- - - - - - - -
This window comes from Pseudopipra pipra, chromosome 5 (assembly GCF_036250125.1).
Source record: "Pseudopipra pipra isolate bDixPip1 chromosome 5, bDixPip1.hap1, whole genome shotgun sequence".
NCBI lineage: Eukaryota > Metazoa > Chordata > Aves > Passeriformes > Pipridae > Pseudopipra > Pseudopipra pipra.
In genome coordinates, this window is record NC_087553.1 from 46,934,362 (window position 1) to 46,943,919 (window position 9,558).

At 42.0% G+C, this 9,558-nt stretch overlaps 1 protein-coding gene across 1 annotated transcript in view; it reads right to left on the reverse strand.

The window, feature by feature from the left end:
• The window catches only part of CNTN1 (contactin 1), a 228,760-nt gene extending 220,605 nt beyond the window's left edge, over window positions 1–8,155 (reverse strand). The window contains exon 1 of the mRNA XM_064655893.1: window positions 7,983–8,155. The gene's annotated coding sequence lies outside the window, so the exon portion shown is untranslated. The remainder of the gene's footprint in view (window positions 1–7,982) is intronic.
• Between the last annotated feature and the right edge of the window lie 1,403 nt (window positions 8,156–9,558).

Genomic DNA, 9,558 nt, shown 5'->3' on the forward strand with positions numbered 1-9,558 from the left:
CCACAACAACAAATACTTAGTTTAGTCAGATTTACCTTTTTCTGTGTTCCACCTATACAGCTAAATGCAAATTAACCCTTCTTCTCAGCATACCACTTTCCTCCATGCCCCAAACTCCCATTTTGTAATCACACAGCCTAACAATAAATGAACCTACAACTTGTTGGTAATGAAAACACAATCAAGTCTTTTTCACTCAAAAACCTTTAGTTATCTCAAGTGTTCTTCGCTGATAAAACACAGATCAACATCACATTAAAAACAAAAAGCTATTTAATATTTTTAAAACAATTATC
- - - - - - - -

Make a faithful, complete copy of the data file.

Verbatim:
This window comes from Pseudopipra pipra, chromosome 5 (assembly GCF_036250125.1).
Source record: "Pseudopipra pipra isolate bDixPip1 chromosome 5, bDixPip1.hap1, whole genome shotgun sequence".
NCBI lineage: Eukaryota > Metazoa > Chordata > Aves > Passeriformes > Pipridae > Pseudopipra > Pseudopipra pipra.
In genome coordinates, this window is record NC_087553.1 from 46,934,362 (window position 1) to 46,943,919 (window position 9,558).

At 42.0% G+C, this 9,558-nt stretch overlaps 1 protein-coding gene across 1 annotated transcript in view; it reads right to left on the reverse strand.

The window, feature by feature from the left end:
• The window catches only part of CNTN1 (contactin 1), a 228,760-nt gene extending 220,605 nt beyond the window's left edge, over window positions 1–8,155 (reverse strand). The window contains exon 1 of the mRNA XM_064655893.1: window positions 7,983–8,155. The gene's annotated coding sequence lies outside the window, so the exon portion shown is untranslated. The remainder of the gene's footprint in view (window positions 1–7,982) is intronic.
• Between the last annotated feature and the right edge of the window lie 1,403 nt (window positions 8,156–9,558).

Genomic DNA, 9,558 nt, shown 5'->3' on the forward strand with positions numbered 1-9,558 from the left:
CCACAACAACAAATACTTAGTTTAGTCAGATTTACCTTTTTCTGTGTTCCACCTATACAGCTAAATGCAAATTAACCCTTCTTCTCAGCATACCACTTTCCTCCATGCCCCAAACTCCCATTTTGTAATCACACAGCCTAACAATAAATGAACCTACAACTTGTTGGTAATGAAAACACAATCAAGTCTTTTTCACTCAAAAACCTTTAGTTATCTCAAGTGTTCTTCGCTGATAAAACACAGATCAACATCACATTAAAAACAAAAAGCTATTTAATATTTTTAAAACAATTATC